RELIGIOSITY & Highly religious adults are more engaged with family, more likely to volunteer & happier overall. #PewResearch

by Pew Research Center, 4/12/16.

Highly religious Americans are happier and more involved with family but are no more likely to exercise, recycle or make socially conscious consumer choices

Highly religious adults more engaged with family, more likely to volunteer and happier overallA new Pew Research Center study of the ways religion influences the daily lives of Americans finds that people who are highly religious are more engaged with their extended families, more likely to volunteer, more involved in their communities and generally happier with the way things are going in their lives.

Highly religious adults not distinctive in interpersonal interactions, health, social consciousness

Read more at … https://www.pewforum.org/2016/04/12/religion-in-everyday-life/

SMALL GROUPS & What’s the secret to happiness? Scientists may have found the answer: involvement in a group.

by Mark Molloy, London Telegraph Newspaper, 5/20/16.

The pursuit of happiness can be a lifelong search for some – but researchers believe they may have found a key factor in feeling a greater overall sense of wellbeing.Individuals who feel a strong sense of belonging to social groups are much happier people, according to new research by psychologists.

Nottingham Trent University researchers found that the more an individual identified with a particular group, such as family, in their local community or through a hobby, the happier they were with their life. “Our findings suggest that thinking more about one’s group life could have significant benefits for an overall sense of wellbeing,” said Dr Juliet Wakefield, a psychologist at Nottingham Trent University. “We tend to identify with groups that share our values, interests and life priorities, as well as those that support us in times of crisis, and we can see how this would link to happiness. Our work taps into knowledge that is deep within all of us, but which we often forget due to the fast-paced and achievement-focused nature of modern life – that to be your best self, you tend to require the support of others.”

They studied how 4,000 participants felt connected to certain groups, and then measured the impact this had upon their levels of happiness. She added: “It’s important to note that identifying with a group isn’t the same as membership, though. You can be a member of a group with which you feel no connection at all. It’s that subjective sense of belonging that’s crucial for happiness.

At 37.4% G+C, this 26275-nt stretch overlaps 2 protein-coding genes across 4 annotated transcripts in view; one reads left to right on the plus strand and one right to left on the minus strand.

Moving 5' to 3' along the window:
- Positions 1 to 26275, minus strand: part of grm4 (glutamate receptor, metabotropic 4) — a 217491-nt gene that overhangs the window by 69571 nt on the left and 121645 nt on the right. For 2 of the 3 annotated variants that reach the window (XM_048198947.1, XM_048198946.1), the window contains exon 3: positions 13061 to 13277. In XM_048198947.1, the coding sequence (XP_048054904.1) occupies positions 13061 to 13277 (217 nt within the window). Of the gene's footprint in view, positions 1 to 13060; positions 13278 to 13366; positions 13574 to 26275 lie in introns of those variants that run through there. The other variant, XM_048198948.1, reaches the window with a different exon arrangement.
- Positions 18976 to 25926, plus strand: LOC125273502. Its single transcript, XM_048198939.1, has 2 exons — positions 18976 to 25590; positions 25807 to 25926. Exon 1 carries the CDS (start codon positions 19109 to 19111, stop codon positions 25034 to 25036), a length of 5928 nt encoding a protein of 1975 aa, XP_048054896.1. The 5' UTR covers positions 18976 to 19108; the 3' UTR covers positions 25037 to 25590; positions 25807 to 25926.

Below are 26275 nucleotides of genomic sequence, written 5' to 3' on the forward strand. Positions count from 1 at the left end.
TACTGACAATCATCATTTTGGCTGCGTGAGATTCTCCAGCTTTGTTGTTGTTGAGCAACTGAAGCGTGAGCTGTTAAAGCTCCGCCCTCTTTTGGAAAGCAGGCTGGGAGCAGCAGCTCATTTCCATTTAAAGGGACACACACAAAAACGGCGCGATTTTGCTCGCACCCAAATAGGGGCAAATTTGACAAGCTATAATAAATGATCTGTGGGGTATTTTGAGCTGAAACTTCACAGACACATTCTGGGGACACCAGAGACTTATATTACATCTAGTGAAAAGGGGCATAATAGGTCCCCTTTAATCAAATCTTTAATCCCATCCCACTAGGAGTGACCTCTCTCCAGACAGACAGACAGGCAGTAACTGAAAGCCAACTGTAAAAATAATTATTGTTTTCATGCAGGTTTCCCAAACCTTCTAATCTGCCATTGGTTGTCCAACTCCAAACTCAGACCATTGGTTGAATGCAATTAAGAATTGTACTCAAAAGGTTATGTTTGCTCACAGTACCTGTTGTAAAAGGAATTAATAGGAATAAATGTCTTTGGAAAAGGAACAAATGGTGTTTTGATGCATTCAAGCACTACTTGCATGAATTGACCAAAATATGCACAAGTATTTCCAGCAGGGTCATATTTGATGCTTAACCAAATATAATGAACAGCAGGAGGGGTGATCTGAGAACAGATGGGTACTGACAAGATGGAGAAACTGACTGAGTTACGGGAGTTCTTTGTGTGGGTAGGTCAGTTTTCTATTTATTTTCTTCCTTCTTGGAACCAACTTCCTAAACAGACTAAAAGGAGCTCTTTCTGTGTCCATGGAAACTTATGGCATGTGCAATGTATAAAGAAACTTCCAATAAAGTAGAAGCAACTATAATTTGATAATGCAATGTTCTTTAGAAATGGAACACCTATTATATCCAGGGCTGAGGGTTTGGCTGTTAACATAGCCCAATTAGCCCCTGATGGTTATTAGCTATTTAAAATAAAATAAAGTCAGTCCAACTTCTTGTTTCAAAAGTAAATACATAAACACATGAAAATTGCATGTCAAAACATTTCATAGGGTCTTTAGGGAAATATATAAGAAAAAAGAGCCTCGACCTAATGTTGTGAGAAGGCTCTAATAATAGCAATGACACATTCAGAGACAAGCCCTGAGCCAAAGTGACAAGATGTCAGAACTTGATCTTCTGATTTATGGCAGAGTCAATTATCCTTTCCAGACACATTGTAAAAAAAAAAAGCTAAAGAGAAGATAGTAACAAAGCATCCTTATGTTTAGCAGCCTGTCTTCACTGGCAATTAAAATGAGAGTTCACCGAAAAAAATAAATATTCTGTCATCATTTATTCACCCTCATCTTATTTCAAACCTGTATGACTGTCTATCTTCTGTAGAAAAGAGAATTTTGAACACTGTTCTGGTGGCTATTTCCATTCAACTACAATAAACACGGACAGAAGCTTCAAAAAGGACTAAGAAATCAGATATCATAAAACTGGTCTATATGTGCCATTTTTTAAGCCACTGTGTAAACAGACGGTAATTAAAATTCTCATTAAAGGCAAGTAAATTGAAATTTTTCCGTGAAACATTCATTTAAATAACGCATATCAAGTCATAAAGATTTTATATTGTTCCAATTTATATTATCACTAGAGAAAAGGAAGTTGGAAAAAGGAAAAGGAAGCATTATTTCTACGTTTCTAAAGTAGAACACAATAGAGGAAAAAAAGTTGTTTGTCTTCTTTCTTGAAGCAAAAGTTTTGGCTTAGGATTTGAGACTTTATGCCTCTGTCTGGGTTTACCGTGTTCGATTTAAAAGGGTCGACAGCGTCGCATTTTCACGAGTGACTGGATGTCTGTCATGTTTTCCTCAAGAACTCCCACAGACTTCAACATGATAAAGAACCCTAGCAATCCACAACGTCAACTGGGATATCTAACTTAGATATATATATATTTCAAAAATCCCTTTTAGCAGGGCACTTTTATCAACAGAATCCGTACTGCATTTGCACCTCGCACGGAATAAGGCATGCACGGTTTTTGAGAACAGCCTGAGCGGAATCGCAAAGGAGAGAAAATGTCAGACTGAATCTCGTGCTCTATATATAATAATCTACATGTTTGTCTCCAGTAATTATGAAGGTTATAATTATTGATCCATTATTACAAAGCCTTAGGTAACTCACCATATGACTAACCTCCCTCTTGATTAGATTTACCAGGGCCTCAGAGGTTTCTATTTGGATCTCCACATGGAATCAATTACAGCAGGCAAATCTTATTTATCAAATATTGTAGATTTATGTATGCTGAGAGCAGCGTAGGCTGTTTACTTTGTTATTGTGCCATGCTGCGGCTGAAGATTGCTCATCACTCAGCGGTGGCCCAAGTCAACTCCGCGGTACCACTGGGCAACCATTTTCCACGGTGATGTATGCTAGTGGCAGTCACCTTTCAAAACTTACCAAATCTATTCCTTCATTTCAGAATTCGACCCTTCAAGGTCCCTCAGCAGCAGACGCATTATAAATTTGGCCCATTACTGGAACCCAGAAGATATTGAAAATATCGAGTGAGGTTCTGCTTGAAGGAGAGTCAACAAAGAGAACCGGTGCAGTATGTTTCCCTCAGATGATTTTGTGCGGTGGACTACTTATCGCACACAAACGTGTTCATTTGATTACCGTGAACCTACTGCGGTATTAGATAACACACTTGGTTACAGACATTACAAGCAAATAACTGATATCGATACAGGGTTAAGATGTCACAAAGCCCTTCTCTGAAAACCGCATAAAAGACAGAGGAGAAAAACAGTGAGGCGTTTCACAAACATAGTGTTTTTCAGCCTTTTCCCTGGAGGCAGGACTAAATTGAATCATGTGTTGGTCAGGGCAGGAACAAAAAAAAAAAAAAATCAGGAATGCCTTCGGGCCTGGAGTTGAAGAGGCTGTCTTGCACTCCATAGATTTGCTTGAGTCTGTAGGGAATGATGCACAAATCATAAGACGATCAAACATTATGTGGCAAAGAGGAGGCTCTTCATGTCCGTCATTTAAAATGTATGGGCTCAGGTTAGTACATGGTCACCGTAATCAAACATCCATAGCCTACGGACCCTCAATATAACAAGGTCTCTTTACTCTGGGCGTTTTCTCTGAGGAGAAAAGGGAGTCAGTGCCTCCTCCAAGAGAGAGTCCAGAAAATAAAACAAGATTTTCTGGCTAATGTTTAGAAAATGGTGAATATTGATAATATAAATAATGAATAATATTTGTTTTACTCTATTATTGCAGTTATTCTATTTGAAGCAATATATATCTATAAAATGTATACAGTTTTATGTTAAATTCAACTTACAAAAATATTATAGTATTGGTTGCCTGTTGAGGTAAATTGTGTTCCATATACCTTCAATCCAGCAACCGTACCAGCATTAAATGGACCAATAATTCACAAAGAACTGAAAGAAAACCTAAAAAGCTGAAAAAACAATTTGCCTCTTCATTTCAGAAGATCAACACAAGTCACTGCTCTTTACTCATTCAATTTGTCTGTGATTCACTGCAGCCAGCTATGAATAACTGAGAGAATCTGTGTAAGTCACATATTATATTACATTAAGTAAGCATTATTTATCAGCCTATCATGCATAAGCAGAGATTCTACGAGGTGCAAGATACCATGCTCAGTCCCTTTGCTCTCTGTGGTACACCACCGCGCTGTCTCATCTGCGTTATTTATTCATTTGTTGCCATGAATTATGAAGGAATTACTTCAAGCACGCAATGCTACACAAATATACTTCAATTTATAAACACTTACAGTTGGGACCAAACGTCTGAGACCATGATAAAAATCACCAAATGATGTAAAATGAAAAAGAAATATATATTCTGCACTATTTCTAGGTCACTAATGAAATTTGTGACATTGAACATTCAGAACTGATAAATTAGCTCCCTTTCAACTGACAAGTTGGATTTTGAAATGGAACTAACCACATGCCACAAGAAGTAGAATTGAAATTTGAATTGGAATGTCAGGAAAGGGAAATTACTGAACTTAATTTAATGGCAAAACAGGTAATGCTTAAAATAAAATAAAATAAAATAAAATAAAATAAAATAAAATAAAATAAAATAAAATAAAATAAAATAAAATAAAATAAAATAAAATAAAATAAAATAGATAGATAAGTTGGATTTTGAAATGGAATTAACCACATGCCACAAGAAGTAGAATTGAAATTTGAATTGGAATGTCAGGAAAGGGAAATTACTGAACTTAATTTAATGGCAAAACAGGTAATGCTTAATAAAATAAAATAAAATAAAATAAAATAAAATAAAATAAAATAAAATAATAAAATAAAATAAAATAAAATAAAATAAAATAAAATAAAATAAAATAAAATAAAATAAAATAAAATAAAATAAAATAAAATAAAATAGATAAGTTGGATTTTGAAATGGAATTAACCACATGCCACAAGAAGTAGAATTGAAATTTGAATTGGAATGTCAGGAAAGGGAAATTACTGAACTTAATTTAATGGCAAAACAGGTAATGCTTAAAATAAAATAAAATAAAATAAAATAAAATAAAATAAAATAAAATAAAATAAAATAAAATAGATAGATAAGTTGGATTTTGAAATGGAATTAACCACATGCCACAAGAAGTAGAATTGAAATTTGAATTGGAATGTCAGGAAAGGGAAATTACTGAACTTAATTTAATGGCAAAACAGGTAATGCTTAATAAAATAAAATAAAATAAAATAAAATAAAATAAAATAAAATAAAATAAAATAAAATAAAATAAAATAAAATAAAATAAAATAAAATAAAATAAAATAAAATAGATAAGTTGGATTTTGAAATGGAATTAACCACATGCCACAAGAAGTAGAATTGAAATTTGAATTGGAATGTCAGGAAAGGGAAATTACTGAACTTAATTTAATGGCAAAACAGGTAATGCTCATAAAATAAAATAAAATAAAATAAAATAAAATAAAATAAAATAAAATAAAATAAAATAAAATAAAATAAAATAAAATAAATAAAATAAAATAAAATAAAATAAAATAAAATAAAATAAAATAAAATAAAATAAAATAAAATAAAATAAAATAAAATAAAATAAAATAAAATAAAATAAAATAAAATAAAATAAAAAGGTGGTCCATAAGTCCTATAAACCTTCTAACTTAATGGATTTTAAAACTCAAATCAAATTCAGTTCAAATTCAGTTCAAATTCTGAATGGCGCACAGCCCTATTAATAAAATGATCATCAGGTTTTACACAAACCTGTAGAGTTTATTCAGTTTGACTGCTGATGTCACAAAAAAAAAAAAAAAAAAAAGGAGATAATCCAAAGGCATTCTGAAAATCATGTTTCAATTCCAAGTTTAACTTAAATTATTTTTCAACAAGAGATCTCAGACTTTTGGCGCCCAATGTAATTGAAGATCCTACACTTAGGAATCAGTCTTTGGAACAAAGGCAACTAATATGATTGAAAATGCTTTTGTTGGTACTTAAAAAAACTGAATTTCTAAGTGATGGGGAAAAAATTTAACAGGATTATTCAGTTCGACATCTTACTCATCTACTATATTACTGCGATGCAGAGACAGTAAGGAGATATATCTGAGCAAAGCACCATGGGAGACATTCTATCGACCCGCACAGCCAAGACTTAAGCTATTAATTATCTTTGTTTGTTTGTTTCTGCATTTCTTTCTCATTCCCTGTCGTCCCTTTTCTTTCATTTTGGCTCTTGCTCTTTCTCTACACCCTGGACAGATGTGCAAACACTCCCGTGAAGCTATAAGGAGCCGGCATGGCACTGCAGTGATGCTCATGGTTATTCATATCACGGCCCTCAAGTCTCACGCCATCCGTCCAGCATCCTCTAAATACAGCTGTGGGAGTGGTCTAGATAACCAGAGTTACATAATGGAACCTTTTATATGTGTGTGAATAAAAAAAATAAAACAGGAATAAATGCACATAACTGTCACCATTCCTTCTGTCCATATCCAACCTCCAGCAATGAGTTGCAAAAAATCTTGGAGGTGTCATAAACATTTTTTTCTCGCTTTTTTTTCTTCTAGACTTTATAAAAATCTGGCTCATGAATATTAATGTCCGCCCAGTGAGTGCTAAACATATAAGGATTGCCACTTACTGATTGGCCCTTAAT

“Healthcare professionals should encourage people to join groups that they are interested in, or which promote their values and ideals, as well as advising people to maintain association with groups they already belong to. Simple social interventions such as this could in turn help to reduce NHS expenditure and prevent future ill health.”

Read more at … http://www.telegraph.co.uk/news/2016/05/20/whats-the-secret-to-happiness-scientists-may-have-found-the-answ/

In His Grace;
Bob W. <><

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GENERATIONS & The Shifting Meaning of Happiness #SocialPsychologicalJournal

Commentary by Dr. Whitesel; “What makes different generations happy?  This research will help you understand how to minister to different generations in both worship and ministry activities. And you probably guessed it, researchers found that young people crave excitement to make them happy, while as we mature we increasingly prefer peacefulness to make us happy (perhaps a contributor to worship wars?)”

By Cassie Mogilner, University of Pennsylvania, Sepandar D. Kamvar, Stanford University and Jennifer Aaker, University of Pennsylvania, Social Psychological and Personality Science December 20, 2010

Abstract

An examination of emotions reported on 12 million personal blogs along with a series of surveys and laboratory experiments shows that the meaning of happiness is not fixed; instead, it systematically shifts over the course of one’s lifetime. Whereas younger people are more likely to associate happiness with excitement, as they get older, they become more likely to associate happiness with peacefulness. This change appears to be driven by a redirection of attention from the future to the present as people age. The dynamic of what happiness means has broad implications, from purchasing behavior to ways to increase one’s happiness…

Read more here … http://m.spp.sagepub.com/content/early/2010/12/15/1948550610393987